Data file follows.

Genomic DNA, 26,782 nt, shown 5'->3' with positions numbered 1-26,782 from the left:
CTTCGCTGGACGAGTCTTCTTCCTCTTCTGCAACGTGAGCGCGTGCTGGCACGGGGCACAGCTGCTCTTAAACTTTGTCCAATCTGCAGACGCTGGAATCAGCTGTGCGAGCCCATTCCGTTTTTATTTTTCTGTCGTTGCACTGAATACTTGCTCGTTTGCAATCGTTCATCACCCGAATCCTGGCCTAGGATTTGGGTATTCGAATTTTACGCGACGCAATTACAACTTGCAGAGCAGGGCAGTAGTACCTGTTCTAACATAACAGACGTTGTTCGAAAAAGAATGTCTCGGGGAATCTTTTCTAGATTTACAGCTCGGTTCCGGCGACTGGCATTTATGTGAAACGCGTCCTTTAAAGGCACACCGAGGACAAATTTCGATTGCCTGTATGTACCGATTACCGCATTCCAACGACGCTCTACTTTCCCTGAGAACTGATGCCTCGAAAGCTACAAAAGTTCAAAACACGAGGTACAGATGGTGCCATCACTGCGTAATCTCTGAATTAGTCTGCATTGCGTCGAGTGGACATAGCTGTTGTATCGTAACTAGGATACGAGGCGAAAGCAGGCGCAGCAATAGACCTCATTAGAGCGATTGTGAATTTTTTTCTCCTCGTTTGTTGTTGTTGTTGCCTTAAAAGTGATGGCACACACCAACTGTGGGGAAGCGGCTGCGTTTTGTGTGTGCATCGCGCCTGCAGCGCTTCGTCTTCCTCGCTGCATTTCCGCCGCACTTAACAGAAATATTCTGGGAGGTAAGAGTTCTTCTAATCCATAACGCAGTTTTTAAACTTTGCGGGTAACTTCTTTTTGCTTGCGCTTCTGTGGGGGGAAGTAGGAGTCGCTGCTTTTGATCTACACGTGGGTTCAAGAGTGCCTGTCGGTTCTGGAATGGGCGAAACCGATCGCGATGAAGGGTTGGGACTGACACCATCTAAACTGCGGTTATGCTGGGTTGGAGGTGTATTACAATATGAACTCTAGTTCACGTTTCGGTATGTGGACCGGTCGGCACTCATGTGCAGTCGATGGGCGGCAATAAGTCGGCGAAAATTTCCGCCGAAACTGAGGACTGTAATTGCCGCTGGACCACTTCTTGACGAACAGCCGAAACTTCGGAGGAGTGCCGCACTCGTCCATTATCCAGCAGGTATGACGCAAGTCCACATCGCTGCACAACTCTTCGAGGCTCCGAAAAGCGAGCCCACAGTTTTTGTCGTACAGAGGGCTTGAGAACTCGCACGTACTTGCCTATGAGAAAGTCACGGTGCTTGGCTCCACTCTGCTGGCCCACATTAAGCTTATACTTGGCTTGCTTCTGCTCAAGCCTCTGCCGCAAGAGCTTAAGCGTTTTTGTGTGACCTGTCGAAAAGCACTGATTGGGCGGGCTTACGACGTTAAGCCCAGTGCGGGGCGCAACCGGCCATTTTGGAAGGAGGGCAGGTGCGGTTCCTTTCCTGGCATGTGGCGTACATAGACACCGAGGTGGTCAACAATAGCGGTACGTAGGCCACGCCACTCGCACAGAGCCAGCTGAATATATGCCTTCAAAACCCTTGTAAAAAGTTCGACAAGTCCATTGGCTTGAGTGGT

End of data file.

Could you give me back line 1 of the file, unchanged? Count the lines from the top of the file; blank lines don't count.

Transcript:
Genomic DNA, 26,782 nt, shown 5'->3' with positions numbered 1-26,782 from the left: